Researchers have found an association between a vitamin found in leafy green vegetables, fruit and pulses  and levels of chromosomal abnormalities in men’s sperm. Men who consumed high levels of folate (a water-soluble B vitamin that occurs naturally in food) and folic acid (the synthetic form of the vitamin) tended to have lower levels of abnormal sperm where a chromosome had been lost or gained (known as aneuploidy).
Writing in Europe’s leading reproductive medicine journal, Human Reproduction, today (Thursday 20 March), the authors say estimates suggest that between 1-4% of sperm in a healthy man have some type of aneuploidy, but there are large variations among individuals, the mechanisms are poorly understood and little is known about the effects of men’s diet on their sperm. 
In the first study of its kind to investigate the relationship between sperm aneuploidy and paternal diet, they analysed sperm samples from 89 healthy, non-smoking men and questioned them about their daily total intake (from diet and from vitamin supplements) of zinc, folate, vitamin C, vitamin E and beta-carotene.
One of the principal investigators of the study, Brenda Eskenazi, Professor of Maternal and Child Health and Epidemiology and Director of the Center for Children’s Environmental Health at the School of Public Health, University of California, Berkeley, USA, said: “We found a statistically significant association between high folate intake and lower sperm aneuploidy: there was increasing benefit with increasing intake, and men in the upper 25th percentile who had the highest intake of folate between 722-1150 micrograms, had 20-30% lower frequencies of several types of aneuploidy compared with men with a lower intake.
“However, this study cannot prove that high folate intake caused the lower sperm aneuploidy levels, only that there is an association. This is the first study of its kind and the results indicate the need for further research, especially a randomised controlled trial, on this topic.”
The researchers found no consistent associations between intakes of zinc and the other vitamins and sperm aneuploidy.
Prof Eskenazi said: “While the importance of maternal diet on reproduction, especially folate intake, is well known, the results of our study suggest the importance of studying paternal nutrition when considering male-mediated developmental consequences. In previous studies, we and others have shown that paternal micronutrient intake may contribute to successful conceptions by improving the quality of the sperm. This study is the first to suggest that paternal diet may play a role after conception in the development of healthy offspring.”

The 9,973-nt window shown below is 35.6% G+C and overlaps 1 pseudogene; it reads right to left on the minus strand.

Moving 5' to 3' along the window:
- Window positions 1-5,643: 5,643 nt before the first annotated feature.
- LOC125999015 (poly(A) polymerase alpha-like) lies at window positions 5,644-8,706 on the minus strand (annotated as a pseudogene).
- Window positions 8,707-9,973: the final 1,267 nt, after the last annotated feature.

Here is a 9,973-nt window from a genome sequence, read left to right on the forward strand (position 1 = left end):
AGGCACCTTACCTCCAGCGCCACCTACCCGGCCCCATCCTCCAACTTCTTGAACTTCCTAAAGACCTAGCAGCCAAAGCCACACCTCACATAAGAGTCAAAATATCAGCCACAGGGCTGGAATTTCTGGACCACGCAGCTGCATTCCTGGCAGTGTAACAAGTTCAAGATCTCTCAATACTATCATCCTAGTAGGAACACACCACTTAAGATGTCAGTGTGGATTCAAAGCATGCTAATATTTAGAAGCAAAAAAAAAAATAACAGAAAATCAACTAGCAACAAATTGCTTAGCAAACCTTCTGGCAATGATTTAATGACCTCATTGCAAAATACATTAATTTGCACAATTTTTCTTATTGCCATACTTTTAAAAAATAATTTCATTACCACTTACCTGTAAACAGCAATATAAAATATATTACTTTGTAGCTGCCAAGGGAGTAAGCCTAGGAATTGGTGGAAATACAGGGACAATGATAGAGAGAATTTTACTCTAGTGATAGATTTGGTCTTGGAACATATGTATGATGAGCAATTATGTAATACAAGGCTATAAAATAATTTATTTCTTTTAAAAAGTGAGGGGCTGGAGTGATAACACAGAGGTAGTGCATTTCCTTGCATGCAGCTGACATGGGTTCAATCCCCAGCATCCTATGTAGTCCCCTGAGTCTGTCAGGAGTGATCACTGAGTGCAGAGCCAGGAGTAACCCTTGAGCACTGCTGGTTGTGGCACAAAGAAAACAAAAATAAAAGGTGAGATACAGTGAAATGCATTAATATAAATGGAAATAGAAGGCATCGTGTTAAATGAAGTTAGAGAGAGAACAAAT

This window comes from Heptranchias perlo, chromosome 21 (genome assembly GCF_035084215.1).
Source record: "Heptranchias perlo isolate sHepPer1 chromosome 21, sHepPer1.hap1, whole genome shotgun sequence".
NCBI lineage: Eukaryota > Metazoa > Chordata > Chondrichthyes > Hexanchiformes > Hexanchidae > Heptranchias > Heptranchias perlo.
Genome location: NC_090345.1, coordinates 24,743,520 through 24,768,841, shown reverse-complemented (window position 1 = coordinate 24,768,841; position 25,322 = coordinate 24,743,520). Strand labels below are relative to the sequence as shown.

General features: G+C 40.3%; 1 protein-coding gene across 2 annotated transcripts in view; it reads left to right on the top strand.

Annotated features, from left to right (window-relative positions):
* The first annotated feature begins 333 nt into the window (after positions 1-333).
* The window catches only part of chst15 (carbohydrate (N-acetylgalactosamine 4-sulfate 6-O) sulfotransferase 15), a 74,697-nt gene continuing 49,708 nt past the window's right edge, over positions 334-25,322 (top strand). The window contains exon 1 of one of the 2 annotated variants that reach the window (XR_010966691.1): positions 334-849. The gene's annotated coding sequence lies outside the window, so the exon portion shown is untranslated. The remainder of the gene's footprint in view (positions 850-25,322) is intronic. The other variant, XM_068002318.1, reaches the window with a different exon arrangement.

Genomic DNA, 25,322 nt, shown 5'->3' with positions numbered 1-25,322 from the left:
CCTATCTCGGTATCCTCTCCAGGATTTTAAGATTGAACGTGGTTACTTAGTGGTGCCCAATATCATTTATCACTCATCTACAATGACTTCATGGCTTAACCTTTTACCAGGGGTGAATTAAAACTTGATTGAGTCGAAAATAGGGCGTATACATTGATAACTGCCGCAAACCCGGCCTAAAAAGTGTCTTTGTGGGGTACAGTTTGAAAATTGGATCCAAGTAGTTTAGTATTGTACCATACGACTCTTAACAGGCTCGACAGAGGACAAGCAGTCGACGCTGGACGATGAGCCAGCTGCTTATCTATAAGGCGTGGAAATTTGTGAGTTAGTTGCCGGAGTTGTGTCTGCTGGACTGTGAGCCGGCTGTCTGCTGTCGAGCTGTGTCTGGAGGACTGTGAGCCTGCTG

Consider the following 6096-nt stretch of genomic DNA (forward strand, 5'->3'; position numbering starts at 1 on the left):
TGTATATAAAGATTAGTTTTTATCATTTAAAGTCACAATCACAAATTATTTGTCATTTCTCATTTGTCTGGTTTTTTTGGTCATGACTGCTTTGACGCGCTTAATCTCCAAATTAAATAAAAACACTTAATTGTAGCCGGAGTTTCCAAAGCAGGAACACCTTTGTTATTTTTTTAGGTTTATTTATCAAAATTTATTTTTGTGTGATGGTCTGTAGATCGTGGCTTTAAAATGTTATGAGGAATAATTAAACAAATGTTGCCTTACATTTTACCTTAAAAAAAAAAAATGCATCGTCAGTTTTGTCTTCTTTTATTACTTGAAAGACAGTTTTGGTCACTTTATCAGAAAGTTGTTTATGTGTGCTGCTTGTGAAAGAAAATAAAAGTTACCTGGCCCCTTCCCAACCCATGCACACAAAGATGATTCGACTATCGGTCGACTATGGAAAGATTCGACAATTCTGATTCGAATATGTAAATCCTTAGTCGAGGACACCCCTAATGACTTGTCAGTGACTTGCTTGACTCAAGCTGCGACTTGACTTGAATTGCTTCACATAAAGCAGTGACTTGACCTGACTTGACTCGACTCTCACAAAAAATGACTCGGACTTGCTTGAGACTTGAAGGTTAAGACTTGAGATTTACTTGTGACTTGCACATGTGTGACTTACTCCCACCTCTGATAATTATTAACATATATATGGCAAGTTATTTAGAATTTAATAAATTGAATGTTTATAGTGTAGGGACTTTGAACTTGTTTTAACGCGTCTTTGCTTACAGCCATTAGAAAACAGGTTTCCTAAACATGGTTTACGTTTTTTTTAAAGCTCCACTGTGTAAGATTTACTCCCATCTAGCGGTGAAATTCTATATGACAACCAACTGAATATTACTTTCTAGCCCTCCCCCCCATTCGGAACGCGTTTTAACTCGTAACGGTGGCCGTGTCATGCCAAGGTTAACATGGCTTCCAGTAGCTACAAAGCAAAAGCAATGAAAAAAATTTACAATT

The current recommended daily intake (RDA) for men aged over 19 is 400 micrograms, and the authors say that if other studies confirm their findings of the link between folate intake and aneuploidy, then a possible intervention would be to increase the RDA for men considering becoming fathers for at least three months before trying to conceive in order to reduce the risk of chromosomal abnormalities in their children.
Ms Suzanne Young, a researcher in Prof Eskenazi’s group and the study co-ordinator, said: “Increasing folate intake can be as simple as taking a vitamin supplement with at least 400 micrograms of folate or eating breakfast cereal fortified with 100% of the RDA for folic acid. In addition, green leafy vegetables, such as spinach, can have up to 100 micrograms of folate per serving.”
Disentangling the effects of folate from other micronutrients (e.g. the other vitamins) can be difficult, but the authors think they have succeeded in doing this by looking at several different nutrients in statistical analyses. Ms Young said: “The results of the different analyses were different, which gave us some confidence that we could look at the effect of these micronutrients separately. The definitive way to answer this question would be with a randomised control trial with folate supplementation.” Pulses include foods such as beans, chickpeas and lentils.
 Sperm aneuploidy can have a number of consequences ranging from failure to conceive, miscarriages or children born with conditions such as Down’s syndrome, Turner’s syndrome and Klinefelter’s syndrome.
Emma Mason | alfa
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